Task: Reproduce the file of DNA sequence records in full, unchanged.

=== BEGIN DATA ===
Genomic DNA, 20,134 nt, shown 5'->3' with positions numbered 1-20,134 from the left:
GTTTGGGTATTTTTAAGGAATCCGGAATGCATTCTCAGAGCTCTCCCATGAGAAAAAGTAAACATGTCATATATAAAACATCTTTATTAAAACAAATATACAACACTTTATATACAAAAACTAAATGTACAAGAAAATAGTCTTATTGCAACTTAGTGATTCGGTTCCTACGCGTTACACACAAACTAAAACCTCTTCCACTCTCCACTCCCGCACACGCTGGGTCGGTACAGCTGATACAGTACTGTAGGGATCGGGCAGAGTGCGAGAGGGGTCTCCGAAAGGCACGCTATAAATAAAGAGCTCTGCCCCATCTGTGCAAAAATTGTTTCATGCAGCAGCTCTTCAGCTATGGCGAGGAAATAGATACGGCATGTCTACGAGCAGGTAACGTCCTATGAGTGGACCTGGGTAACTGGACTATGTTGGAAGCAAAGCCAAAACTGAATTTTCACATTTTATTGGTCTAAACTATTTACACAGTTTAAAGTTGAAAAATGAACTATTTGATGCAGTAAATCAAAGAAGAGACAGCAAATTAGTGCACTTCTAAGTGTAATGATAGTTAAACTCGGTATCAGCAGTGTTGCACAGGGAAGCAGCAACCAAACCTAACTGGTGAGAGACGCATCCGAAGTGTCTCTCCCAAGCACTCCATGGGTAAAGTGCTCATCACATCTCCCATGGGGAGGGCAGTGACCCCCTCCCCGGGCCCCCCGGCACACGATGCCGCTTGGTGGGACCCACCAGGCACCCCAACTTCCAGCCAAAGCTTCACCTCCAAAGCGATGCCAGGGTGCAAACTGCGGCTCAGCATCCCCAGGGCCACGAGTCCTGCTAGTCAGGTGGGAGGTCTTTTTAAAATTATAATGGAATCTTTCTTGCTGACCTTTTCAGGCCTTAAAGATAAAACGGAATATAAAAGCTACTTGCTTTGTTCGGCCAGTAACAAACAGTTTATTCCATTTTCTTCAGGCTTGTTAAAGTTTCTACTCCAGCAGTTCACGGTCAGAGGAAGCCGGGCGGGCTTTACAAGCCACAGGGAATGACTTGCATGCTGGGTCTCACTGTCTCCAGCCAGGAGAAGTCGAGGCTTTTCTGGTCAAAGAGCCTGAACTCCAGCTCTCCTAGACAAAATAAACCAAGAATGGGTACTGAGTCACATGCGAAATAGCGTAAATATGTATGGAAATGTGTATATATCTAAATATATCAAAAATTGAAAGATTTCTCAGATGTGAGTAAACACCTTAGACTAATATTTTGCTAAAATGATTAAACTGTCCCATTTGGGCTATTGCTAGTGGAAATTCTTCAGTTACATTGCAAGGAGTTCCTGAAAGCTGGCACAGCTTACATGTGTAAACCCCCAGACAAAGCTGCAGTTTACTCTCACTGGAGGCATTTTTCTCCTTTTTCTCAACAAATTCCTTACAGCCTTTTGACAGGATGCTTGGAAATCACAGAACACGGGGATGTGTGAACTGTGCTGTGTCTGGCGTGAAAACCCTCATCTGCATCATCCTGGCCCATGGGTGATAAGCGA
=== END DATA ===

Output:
Genomic DNA, 20,134 nt, shown 5'->3' with positions numbered 1-20,134 from the left:
GTTTGGGTATTTTTAAGGAATCCGGAATGCATTCTCAGAGCTCTCCCATGAGAAAAAGTAAACATGTCATATATAAAACATCTTTATTAAAACAAATATACAACACTTTATATACAAAAACTAAATGTACAAGAAAATAGTCTTATTGCAACTTAGTGATTCGGTTCCTACGCGTTACACACAAACTAAAACCTCTTCCACTCTCCACTCCCGCACACGCTGGGTCGGTACAGCTGATACAGTACTGTAGGGATCGGGCAGAGTGCGAGAGGGGTCTCCGAAAGGCACGCTATAAATAAAGAGCTCTGCCCCATCTGTGCAAAAATTGTTTCATGCAGCAGCTCTTCAGCTATGGCGAGGAAATAGATACGGCATGTCTACGAGCAGGTAACGTCCTATGAGTGGACCTGGGTAACTGGACTATGTTGGAAGCAAAGCCAAAACTGAATTTTCACATTTTATTGGTCTAAACTATTTACACAGTTTAAAGTTGAAAAATGAACTATTTGATGCAGTAAATCAAAGAAGAGACAGCAAATTAGTGCACTTCTAAGTGTAATGATAGTTAAACTCGGTATCAGCAGTGTTGCACAGGGAAGCAGCAACCAAACCTAACTGGTGAGAGACGCATCCGAAGTGTCTCTCCCAAGCACTCCATGGGTAAAGTGCTCATCACATCTCCCATGGGGAGGGCAGTGACCCCCTCCCCGGGCCCCCCGGCACACGATGCCGCTTGGTGGGACCCACCAGGCACCCCAACTTCCAGCCAAAGCTTCACCTCCAAAGCGATGCCAGGGTGCAAACTGCGGCTCAGCATCCCCAGGGCCACGAGTCCTGCTAGTCAGGTGGGAGGTCTTTTTAAAATTATAATGGAATCTTTCTTGCTGACCTTTTCAGGCCTTAAAGATAAAACGGAATATAAAAGCTACTTGCTTTGTTCGGCCAGTAACAAACAGTTTATTCCATTTTCTTCAGGCTTGTTAAAGTTTCTACTCCAGCAGTTCACGGTCAGAGGAAGCCGGGCGGGCTTTACAAGCCACAGGGAATGACTTGCATGCTGGGTCTCACTGTCTCCAGCCAGGAGAAGTCGAGGCTTTTCTGGTCAAAGAGCCTGAACTCCAGCTCTCCTAGACAAAATAAACCAAGAATGGGTACTGAGTCACATGCGAAATAGCGTAAATATGTATGGAAATGTGTATATATCTAAATATATCAAAAATTGAAAGATTTCTCAGATGTGAGTAAACACCTTAGACTAATATTTTGCTAAAATGATTAAACTGTCCCATTTGGGCTATTGCTAGTGGAAATTCTTCAGTTACATTGCAAGGAGTTCCTGAAAGCTGGCACAGCTTACATGTGTAAACCCCCAGACAAAGCTGCAGTTTACTCTCACTGGAGGCATTTTTCTCCTTTTTCTCAACAAATTCCTTACAGCCTTTTGACAGGATGCTTGGAAATCACAGAACACGGGGATGTGTGAACTGTGCTGTGTCTGGCGTGAAAACCCTCATCTGCATCATCCTGGCCCATGGGTGATAAGCGA